The upward momentum in hiring across all sectors, which began in 2021, continued through the first half of 2022. Thereafter, there was a significant collapse in the labor market, with companies having not only held back hiring, but also laid off. However, as the year draws to a close, there are indications of an improving market in the near future.
In 2023, the retail, BFSI and automotive sectors are expected to experience 20% growth in hiring over the past year. IT could see moderate growth in the first half and is expected to pick up in the second half, according to estimates from foundit (formerly Monster APAC&ME), a talent management platform.
Hiring activity in December got off to a good start, following a two-quarter decline. Overall, trends point to an increase in hiring intent, and the next few quarters could see intent cross the 70% mark, according to a report from TeamLease.
There will be a slow but steady recovery in recruitment/talent acquisition across all sectors. Hiring in sectors such as real estate, retail, technology and BFSI is already on an upward trajectory despite a slow-growing economy and high inflation. Talent will also be sought in the fields of education and health.
Sekhar Garisa, Chief Executive Officer (CEO) of foundit, a Quess company, said, “Despite a slowdown in the hiring of tech talent over the past few months, several sectors, such as education and healthcare, are increasingly relying on technology to drive efficiency and productivity, indicating that skilled talent will always be in demand.”
Infographic credit: Nihar Apte
Growth before fall
There has been a phase of uncertainty in the labor market since July due to the global economic scenario. While there was an 8% growth in hiring in the first half of the year, there was a 3% decline in the latter part of the year, according to founder Insights Tracker.
The banking, financial services and insurance (BFSI) sector saw the highest demand for professionals in 2022, marking a 25% annual growth in hiring.
The BFSI industry focuses on digital transformation, neo-banks, artificial intelligence, cloud, cybersecurity and cognitive computing, which offers an array of opportunities for job seekers, notes the founder .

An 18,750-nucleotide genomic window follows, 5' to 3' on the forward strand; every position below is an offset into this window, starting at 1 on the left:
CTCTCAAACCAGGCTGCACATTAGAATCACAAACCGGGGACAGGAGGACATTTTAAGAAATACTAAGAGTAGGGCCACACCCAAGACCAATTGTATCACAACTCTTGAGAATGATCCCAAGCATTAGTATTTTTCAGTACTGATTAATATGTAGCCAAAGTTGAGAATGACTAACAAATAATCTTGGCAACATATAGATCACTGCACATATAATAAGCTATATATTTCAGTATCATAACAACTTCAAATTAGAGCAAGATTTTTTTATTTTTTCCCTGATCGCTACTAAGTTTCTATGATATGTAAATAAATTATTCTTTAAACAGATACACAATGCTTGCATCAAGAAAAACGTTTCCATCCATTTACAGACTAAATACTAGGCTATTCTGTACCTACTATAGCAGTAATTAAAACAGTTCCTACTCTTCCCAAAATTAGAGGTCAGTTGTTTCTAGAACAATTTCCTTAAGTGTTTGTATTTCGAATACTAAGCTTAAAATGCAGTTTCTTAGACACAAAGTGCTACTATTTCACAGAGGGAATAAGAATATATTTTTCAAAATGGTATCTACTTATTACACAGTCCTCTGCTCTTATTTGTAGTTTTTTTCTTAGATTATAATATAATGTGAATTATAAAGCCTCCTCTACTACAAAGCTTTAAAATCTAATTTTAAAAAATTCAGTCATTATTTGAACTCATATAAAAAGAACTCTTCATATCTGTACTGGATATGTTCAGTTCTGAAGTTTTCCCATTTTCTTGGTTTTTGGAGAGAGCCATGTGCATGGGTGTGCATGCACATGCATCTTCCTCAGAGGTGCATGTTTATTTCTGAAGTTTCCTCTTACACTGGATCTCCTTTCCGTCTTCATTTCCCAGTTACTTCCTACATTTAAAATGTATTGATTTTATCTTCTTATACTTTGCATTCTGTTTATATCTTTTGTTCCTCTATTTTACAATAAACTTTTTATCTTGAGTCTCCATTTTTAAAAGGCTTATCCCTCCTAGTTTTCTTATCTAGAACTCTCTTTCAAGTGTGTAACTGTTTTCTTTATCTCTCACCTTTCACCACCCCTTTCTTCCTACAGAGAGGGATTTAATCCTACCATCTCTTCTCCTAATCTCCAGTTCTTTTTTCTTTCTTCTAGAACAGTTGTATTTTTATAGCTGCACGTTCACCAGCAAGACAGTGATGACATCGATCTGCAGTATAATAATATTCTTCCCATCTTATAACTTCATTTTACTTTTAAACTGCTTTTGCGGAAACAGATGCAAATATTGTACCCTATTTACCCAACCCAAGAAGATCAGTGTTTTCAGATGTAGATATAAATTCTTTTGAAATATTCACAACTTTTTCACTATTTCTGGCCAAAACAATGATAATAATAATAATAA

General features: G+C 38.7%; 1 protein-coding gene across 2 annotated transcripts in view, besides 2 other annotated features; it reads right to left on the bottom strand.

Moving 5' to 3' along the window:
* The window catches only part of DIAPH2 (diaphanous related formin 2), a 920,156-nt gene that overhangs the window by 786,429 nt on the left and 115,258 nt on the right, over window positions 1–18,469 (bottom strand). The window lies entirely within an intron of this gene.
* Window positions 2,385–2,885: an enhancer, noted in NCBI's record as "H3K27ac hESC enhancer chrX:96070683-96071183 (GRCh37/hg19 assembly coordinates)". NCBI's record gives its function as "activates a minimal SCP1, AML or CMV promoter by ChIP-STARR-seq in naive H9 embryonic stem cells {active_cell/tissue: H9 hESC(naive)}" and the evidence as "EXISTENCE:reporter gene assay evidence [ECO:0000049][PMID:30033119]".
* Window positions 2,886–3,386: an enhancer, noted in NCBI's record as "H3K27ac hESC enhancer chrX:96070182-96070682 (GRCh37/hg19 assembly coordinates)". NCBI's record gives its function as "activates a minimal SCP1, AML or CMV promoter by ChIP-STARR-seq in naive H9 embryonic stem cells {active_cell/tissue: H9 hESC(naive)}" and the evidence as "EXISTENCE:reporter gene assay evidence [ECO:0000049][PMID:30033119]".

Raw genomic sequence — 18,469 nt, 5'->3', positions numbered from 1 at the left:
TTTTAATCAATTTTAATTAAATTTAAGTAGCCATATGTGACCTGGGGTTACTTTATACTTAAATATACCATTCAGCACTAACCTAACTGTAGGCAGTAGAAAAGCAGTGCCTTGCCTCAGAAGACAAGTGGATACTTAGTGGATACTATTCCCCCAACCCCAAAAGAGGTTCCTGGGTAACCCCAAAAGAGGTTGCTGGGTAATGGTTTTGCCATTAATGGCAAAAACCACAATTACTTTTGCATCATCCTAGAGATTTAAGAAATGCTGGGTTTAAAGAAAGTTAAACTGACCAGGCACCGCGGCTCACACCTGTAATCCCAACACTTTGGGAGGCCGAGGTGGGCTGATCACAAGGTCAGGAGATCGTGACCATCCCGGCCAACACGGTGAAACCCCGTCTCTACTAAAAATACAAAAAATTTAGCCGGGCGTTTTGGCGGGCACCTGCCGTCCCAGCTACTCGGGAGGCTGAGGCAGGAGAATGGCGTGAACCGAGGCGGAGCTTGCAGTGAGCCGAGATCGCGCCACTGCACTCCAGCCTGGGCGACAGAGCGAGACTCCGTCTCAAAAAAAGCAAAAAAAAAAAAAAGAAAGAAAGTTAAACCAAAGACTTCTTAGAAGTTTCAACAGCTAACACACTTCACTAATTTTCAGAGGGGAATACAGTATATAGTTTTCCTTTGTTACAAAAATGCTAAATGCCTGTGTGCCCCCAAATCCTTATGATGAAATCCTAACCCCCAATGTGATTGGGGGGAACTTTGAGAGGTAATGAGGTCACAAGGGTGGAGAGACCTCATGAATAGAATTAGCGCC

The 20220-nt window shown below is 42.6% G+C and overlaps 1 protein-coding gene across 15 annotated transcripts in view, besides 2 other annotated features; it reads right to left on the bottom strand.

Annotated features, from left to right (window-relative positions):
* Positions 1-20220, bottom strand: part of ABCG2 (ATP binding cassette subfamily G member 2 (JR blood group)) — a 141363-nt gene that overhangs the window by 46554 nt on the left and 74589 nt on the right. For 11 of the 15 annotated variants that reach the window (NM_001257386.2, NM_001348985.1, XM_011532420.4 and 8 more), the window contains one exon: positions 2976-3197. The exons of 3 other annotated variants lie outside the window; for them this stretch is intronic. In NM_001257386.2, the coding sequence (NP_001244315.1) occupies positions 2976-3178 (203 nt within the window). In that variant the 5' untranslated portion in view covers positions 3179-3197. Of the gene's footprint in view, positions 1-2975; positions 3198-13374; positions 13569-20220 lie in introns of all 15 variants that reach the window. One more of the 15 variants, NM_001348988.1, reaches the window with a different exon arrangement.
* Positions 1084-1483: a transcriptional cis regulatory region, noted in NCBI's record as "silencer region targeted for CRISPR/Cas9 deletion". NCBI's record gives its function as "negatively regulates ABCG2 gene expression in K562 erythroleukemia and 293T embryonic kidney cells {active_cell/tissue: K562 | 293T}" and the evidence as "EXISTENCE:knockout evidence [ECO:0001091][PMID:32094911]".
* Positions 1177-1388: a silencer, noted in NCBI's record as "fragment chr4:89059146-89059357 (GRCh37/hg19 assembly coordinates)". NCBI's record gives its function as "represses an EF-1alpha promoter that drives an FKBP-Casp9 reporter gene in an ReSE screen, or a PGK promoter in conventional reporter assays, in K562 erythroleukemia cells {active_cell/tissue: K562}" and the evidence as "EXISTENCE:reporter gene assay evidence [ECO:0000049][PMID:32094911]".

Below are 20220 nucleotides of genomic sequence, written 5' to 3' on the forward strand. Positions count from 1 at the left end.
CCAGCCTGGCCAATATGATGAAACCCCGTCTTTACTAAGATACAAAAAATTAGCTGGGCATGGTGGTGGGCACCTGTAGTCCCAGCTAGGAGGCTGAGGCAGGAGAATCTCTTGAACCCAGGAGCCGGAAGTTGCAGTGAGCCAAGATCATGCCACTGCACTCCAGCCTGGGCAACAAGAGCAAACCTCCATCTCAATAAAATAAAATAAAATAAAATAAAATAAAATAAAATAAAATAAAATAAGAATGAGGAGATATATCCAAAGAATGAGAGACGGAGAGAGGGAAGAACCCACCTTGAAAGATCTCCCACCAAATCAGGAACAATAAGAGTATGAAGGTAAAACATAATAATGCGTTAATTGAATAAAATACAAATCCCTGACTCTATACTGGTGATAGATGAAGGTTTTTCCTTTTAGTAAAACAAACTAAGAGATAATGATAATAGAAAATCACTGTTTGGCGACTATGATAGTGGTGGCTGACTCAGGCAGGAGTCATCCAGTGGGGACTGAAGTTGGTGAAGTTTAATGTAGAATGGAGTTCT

In addition to BFSI, telecommunications/ISPs, production and manufacturing, automotive/accessories/tires and retail were the top industries in terms of hiring activity. But hiring declined in media and entertainment, engineering, cement, construction, iron/steel, education, consumer packaged goods, food and packaged food.
At the start of 2022, companies across all sectors faced the challenges of talent shortages and wage wars, amid inflated salaries and expectations from 2021, says Kamal Karanth, co-founder of Xpheno, a specialized recruitment company. “Companies, hungry for talent, had disrupted the market with higher than usual salary packages in 2021. The impact of this continued into early 2022.”
The tides changed from April 2022, when rising inflation and the threat of recession saw companies slash hiring targets.
Infographic credit: Nihar Apte
cause and effect
The overheated talent acquisition funnel in 2021, with hyper-hiring, in anticipation of a buoyant 2022, is the main reason for a surge in layoffs, experts say.
Tighter access to funds in an inflationary market has led to an overhaul of talent acquisition plans across all sectors. This led companies to shed the extra fat they had accumulated over the boom year.
“In the readjusted market, the new challenge is to access quality talent at an affordable cost,” says Kamal.
According to a report by TeamLease, there has been a 33% increase in attrition in startups, mainly due to an increase in global divestments in certain sectors. Unicorns and soon-to-be horns also face a substantial churn rate of 27%.